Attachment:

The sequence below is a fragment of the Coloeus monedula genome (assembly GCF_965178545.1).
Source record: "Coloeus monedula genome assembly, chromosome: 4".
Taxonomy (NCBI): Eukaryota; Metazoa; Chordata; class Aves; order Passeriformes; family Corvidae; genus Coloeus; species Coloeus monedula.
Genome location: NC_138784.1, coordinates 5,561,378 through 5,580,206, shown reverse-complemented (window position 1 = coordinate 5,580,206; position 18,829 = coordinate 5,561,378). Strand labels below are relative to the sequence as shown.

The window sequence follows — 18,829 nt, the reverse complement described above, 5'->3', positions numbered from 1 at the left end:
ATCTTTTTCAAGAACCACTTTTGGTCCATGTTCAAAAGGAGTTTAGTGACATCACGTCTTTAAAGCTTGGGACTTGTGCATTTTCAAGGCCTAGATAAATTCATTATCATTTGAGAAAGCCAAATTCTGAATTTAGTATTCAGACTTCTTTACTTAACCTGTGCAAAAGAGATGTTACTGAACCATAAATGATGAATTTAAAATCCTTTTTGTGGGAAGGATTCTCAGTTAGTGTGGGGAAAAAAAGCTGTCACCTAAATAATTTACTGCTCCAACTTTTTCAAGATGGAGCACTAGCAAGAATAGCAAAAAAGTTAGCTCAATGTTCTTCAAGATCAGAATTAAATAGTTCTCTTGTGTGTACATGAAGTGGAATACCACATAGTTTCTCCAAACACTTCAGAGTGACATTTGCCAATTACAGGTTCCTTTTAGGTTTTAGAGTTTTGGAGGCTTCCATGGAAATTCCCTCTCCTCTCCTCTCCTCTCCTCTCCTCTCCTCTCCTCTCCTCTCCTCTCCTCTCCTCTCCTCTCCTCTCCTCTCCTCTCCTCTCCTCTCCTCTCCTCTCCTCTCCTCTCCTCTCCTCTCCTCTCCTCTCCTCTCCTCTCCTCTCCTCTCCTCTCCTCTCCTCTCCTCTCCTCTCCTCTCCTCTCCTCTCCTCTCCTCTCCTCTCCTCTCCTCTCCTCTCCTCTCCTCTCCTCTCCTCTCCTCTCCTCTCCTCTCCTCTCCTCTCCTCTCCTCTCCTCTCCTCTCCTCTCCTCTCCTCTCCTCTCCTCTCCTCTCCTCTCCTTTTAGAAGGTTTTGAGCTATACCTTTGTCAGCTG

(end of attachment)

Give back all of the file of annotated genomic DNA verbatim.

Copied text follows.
The sequence below is a fragment of the Coloeus monedula genome (assembly GCF_965178545.1).
Source record: "Coloeus monedula genome assembly, chromosome: 4".
Taxonomy (NCBI): Eukaryota; Metazoa; Chordata; class Aves; order Passeriformes; family Corvidae; genus Coloeus; species Coloeus monedula.
Genome location: NC_138784.1, coordinates 5,561,378 through 5,580,206, shown reverse-complemented (window position 1 = coordinate 5,580,206; position 18,829 = coordinate 5,561,378). Strand labels below are relative to the sequence as shown.

The window sequence follows — 18,829 nt, the reverse complement described above, 5'->3', positions numbered from 1 at the left end:
ATCTTTTTCAAGAACCACTTTTGGTCCATGTTCAAAAGGAGTTTAGTGACATCACGTCTTTAAAGCTTGGGACTTGTGCATTTTCAAGGCCTAGATAAATTCATTATCATTTGAGAAAGCCAAATTCTGAATTTAGTATTCAGACTTCTTTACTTAACCTGTGCAAAAGAGATGTTACTGAACCATAAATGATGAATTTAAAATCCTTTTTGTGGGAAGGATTCTCAGTTAGTGTGGGGAAAAAAAGCTGTCACCTAAATAATTTACTGCTCCAACTTTTTCAAGATGGAGCACTAGCAAGAATAGCAAAAAAGTTAGCTCAATGTTCTTCAAGATCAGAATTAAATAGTTCTCTTGTGTGTACATGAAGTGGAATACCACATAGTTTCTCCAAACACTTCAGAGTGACATTTGCCAATTACAGGTTCCTTTTAGGTTTTAGAGTTTTGGAGGCTTCCATGGAAATTCCCTCTCCTCTCCTCTCCTCTCCTCTCCTCTCCTCTCCTCTCCTCTCCTCTCCTCTCCTCTCCTCTCCTCTCCTCTCCTCTCCTCTCCTCTCCTCTCCTCTCCTCTCCTCTCCTCTCCTCTCCTCTCCTCTCCTCTCCTCTCCTCTCCTCTCCTCTCCTCTCCTCTCCTCTCCTCTCCTCTCCTCTCCTCTCCTCTCCTCTCCTCTCCTCTCCTCTCCTCTCCTCTCCTCTCCTCTCCTCTCCTCTCCTCTCCTCTCCTCTCCTCTCCTCTCCTCTCCTCTCCTCTCCTCTCCTCTCCTCTCCTCTCCTCTCCTCTCCTCTCCTTTTAGAAGGTTTTGAGCTATACCTTTGTCAGCTG